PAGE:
by Jeremy Malcolm, Internet lawyer
We hear a lot about "fair use" when talking about copying material from the Internet. Many Web site owners rely on the doctrine of fair use when copying photographs or sound clips for use on their Web sites. They may not realise that there is actually no such concept as "fair use" under Australian law. Like many other concepts that are bandied around online - most obviously "first amendment rights" - fair use derives from American law.
In general terms, fair use allows Americans to copy a small portion of a copyright owner's work without their permission, as long as the use does not detract from the normal market for licensing or distribution of that work. For example, assuming that there is no market for a five second excerpt of a song, under American law such an excerpt would in most circumstances be permitted as fair use, particularly if it is taken for purposes of review and redistributed at no charge.
Australian law is generally considered to be somewhat stricter. Rather than a doctrine of "fair use", we have one of "fair dealing", which applies only for purposes of criticism or review, or for purposes or research and study. If the reproduction is for purposes of criticism or review, the work and its author must be identified. If it is for purposes of research or study, you are generally limited to copying 10% (or one chapter or article) of the work under the fair dealing exception.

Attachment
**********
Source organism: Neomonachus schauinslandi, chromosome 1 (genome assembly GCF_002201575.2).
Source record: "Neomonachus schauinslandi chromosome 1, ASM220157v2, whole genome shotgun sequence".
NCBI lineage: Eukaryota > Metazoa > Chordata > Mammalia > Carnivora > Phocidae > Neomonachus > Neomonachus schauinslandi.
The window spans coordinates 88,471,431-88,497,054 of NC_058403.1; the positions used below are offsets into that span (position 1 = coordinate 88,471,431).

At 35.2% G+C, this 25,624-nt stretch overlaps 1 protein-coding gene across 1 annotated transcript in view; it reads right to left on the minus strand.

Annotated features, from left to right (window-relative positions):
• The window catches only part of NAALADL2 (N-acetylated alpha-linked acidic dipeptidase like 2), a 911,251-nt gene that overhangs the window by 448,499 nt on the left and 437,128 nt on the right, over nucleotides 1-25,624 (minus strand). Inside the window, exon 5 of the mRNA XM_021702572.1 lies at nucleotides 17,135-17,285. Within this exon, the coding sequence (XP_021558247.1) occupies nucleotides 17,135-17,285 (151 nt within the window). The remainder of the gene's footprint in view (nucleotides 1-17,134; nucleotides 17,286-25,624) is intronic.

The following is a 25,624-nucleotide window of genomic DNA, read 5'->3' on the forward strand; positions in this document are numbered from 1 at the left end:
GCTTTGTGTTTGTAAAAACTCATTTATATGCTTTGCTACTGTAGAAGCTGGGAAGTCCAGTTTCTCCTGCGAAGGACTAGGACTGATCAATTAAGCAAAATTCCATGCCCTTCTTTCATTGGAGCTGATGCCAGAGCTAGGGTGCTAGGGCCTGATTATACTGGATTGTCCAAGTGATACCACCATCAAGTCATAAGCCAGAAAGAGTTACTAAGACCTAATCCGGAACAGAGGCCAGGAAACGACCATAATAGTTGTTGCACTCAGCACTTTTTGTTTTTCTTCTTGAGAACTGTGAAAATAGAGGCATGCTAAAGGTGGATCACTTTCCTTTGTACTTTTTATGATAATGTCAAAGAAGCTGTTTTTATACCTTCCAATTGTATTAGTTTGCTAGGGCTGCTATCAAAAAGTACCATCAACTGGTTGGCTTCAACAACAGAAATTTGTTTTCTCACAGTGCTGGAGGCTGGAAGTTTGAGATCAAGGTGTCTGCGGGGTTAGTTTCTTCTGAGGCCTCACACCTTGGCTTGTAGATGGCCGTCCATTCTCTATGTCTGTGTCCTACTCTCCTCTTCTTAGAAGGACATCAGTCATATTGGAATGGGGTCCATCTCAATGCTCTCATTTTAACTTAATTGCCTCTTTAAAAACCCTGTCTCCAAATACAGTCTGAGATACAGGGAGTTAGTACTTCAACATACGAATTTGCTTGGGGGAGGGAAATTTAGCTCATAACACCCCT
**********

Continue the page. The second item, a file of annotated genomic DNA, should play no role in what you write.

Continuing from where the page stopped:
Reproduction of copyright text or multimedia for other purposes does not enjoy a fair dealing exemption. However, it may still be permissible to reproduce short excerpts without the owner's permission if the reproduction is not of a "substantial part" of the work. It is difficult to say what is a substantial part and what isn't; for example, 20 seconds of the song "Colonel Bogey" has been found to be a substantial part, and so have four lines of a 32 line poem. If in doubt, it is always possible to simply contact the author requesting permission.